Testosterone is often linked with confidence and removing it can leave your pup feeling less confident.
So you may need to think about not castrating your dog if they’re nervous. They’ll need these testosterone levels as a source of confidence to help stop them from becoming more anxious.
Some dogs may find that their testosterone goes into overdrive. So it’s always best to see a dog behaviourist before you look at neutering.
One option a behaviourist may suggest is chemical castration:
I would recommend checking how your dog is doing between months two and five. If you’re going to go ahead with castration, time the surgery for the end of month five so their testosterone won’t rise.
But if you do see their behaviour worsen or you’re still not sure if it’s the right time to neuter, you can give your pup the next six month implant. This gives you more time to see if their behaviour improves.
Keep in mind that your pup can still have low levels of testosterone in his system for up to 10 weeks after his castration.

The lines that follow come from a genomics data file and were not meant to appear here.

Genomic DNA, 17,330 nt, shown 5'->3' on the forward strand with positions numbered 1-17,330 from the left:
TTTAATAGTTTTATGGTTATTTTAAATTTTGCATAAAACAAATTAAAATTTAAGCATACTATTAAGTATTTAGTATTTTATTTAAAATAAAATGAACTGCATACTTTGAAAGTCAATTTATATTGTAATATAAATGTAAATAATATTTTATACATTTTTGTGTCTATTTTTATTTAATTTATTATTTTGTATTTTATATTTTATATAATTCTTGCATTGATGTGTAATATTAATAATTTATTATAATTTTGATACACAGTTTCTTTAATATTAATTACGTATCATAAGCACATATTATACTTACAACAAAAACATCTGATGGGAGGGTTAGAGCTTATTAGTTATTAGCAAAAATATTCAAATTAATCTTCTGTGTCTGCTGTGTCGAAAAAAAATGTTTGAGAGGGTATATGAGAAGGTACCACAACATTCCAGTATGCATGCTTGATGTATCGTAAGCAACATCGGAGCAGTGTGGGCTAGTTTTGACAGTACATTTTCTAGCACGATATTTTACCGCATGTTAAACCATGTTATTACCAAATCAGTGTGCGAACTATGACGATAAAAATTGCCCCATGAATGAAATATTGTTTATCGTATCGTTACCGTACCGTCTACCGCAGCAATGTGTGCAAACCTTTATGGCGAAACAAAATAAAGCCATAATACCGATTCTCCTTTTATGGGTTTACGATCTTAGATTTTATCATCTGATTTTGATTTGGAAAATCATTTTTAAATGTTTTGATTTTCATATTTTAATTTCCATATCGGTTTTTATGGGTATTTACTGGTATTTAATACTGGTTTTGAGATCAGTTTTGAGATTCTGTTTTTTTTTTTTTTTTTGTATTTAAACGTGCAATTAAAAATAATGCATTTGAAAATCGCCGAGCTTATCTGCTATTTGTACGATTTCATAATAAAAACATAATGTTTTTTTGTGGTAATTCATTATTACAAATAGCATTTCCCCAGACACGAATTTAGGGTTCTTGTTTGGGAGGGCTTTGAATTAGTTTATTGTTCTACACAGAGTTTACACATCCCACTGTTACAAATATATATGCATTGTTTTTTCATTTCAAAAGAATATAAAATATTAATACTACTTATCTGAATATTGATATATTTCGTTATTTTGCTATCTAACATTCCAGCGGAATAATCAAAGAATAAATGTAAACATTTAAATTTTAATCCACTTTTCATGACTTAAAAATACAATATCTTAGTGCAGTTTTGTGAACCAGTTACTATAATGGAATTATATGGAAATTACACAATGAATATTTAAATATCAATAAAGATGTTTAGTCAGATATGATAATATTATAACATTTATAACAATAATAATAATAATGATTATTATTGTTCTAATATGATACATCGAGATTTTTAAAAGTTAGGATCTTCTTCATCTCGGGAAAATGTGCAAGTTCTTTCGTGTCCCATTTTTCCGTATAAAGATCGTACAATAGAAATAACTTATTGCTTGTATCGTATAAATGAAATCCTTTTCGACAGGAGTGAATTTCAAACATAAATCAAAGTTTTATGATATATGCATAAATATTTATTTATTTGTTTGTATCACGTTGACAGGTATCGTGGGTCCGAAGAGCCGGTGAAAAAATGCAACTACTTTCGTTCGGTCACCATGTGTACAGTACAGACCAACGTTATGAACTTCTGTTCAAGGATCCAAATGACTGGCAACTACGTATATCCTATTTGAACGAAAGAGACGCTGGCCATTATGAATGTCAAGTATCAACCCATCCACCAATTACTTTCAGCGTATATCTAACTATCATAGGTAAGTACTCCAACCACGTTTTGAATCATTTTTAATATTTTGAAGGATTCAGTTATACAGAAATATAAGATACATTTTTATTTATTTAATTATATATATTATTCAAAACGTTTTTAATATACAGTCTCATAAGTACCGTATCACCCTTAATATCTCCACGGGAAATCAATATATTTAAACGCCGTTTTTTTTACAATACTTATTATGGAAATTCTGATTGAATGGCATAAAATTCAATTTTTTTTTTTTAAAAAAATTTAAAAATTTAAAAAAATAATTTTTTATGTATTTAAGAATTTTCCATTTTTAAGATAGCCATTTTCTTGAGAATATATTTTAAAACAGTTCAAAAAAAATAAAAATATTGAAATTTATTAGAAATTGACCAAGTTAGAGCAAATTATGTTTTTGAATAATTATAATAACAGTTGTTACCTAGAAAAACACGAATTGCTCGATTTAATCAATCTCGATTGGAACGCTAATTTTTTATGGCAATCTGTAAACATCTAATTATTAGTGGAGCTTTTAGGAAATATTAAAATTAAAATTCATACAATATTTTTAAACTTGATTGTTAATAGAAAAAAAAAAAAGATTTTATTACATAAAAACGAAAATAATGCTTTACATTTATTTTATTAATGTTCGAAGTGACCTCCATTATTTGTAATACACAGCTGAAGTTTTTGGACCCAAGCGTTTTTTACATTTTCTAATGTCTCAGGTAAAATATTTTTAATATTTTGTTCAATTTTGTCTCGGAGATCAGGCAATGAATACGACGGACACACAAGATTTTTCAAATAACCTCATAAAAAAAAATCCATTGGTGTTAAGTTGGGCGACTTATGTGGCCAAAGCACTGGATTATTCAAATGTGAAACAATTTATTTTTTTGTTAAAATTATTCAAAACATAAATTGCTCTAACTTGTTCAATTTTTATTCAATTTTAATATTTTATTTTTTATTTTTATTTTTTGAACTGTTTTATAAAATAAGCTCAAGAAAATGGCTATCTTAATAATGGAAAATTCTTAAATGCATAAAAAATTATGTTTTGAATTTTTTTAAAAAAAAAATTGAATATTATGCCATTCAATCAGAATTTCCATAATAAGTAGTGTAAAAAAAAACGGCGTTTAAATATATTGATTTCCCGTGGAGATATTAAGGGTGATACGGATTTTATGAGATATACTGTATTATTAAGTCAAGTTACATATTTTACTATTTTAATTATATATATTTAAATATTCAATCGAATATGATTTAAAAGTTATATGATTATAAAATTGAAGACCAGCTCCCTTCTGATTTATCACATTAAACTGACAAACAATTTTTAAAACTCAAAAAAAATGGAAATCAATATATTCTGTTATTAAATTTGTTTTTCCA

You may notice that your dog’s coat changes texture after being neutered. This is completely normal and nothing to worry about.
Neutering can help to calm down a dog who’s over-sexed and testosterone-fuelled as it takes away the driver (testosterone) of the behaviour.
But there’s also many other reasons why your dog could be acting ‘hyper’, such as:
Neutering won’t resolve any of these issues, which is why it’s always best to work with a qualified behaviourist.
It’s common for many pet parents to think neutering is guaranteed to help their dog’s aggression, but this isn’t always the case.
Early neutering can actually increase the risk of aggression. This is because:
Neutered dogs have also been known to dislike intact dogs and ‘pick on’ them. And neutering won’t help certain types of aggression, such as predatory or nervous aggression.
A behaviourist can help you figure out the reasons why your dog is being aggressive and find the right way to help them.
Protect your favourite pup throughout his adventures with flexible dog insurance from Petsure.